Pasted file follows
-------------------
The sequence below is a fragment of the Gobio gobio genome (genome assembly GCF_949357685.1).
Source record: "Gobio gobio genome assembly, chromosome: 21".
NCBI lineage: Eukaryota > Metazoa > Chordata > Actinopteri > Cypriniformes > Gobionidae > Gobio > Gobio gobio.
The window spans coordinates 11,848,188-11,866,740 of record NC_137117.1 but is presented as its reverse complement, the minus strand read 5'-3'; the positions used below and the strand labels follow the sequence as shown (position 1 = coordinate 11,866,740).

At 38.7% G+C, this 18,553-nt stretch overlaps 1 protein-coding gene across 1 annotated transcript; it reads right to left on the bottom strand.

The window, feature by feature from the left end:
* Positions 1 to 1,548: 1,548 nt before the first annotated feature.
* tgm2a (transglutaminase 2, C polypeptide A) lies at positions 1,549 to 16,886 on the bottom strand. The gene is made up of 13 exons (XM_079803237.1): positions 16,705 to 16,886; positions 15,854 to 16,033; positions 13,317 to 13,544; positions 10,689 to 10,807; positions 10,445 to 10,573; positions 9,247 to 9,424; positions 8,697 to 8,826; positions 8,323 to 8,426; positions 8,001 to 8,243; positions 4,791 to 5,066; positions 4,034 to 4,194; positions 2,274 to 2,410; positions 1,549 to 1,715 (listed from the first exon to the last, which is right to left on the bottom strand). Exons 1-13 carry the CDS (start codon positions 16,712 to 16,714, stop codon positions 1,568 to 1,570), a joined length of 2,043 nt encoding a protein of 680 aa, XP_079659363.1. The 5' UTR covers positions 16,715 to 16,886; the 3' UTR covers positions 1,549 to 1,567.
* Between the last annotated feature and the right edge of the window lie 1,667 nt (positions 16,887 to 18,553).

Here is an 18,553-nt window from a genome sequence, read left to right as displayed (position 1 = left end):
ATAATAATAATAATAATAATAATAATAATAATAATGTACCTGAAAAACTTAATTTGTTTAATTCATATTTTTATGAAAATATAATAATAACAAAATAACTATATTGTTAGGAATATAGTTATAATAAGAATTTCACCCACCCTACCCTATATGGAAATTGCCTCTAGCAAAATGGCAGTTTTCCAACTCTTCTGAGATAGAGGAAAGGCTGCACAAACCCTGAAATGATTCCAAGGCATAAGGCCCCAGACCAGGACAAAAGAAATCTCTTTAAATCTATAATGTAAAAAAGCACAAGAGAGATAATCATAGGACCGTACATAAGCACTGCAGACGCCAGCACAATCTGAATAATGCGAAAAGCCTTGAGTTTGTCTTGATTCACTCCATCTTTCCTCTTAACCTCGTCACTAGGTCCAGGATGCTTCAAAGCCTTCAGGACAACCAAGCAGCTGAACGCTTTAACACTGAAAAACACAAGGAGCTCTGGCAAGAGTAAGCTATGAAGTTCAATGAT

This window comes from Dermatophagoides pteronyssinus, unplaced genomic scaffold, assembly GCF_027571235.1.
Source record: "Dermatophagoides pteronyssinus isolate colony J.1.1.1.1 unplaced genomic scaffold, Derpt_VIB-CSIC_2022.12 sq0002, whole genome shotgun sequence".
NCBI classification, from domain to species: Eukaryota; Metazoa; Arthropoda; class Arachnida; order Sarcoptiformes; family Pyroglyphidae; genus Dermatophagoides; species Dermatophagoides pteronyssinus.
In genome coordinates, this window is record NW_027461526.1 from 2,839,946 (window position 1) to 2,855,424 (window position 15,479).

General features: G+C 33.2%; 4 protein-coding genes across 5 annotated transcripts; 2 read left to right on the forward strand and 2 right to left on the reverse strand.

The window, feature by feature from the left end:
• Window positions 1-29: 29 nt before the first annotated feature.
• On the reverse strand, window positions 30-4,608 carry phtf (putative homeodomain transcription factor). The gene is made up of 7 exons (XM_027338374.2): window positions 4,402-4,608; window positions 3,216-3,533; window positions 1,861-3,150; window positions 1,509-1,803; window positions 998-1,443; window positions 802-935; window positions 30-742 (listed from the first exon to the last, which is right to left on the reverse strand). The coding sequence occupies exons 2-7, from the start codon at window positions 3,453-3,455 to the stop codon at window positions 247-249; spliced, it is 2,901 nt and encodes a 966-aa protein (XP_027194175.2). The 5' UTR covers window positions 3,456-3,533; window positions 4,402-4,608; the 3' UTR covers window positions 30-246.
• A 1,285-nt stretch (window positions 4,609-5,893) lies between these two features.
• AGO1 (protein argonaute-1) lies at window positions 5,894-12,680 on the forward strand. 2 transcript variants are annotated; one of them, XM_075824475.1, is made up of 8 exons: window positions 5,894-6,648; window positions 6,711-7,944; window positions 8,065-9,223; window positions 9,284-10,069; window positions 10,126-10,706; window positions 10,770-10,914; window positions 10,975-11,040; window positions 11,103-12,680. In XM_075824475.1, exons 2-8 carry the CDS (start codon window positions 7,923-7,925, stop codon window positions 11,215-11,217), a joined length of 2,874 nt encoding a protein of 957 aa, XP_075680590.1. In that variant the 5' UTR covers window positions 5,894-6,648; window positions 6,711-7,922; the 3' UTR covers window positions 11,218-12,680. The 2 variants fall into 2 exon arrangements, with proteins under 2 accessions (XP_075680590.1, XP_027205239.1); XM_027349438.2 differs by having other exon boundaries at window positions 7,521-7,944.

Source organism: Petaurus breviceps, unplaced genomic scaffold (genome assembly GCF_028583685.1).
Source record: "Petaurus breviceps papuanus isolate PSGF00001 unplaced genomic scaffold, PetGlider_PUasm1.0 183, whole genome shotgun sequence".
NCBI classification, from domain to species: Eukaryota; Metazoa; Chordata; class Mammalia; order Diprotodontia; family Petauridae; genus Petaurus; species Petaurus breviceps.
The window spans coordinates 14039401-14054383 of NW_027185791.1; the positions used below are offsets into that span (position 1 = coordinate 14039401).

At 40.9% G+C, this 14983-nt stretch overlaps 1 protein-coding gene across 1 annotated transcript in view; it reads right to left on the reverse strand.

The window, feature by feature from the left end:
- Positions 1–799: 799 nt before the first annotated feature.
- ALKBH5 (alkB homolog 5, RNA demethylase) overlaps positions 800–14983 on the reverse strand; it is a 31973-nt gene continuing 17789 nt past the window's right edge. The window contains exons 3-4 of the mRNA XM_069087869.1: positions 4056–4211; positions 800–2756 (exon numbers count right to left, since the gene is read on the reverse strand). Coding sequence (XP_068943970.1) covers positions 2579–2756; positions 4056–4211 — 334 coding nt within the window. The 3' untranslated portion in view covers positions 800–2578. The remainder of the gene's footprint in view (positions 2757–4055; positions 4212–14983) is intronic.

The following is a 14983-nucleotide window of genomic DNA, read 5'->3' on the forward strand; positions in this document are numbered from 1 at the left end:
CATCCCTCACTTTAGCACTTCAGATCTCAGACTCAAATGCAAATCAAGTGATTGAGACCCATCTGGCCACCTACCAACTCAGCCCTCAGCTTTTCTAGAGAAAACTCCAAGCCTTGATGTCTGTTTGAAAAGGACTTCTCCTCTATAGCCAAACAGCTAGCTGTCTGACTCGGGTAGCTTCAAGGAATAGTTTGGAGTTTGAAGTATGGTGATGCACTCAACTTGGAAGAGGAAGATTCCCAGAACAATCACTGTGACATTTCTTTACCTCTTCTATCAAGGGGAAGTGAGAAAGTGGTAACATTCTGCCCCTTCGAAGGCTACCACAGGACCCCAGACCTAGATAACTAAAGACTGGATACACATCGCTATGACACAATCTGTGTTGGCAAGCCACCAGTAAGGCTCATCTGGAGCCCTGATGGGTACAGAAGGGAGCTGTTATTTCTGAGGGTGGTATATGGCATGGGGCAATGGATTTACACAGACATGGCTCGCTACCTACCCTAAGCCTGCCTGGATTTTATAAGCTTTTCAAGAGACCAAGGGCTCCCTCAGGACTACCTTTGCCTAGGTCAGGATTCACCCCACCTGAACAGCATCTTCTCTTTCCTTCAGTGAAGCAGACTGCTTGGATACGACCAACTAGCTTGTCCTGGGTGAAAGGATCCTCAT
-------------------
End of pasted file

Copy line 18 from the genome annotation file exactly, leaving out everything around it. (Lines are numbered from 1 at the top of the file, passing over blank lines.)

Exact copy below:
• Window positions 1-29: 29 nt before the first annotated feature.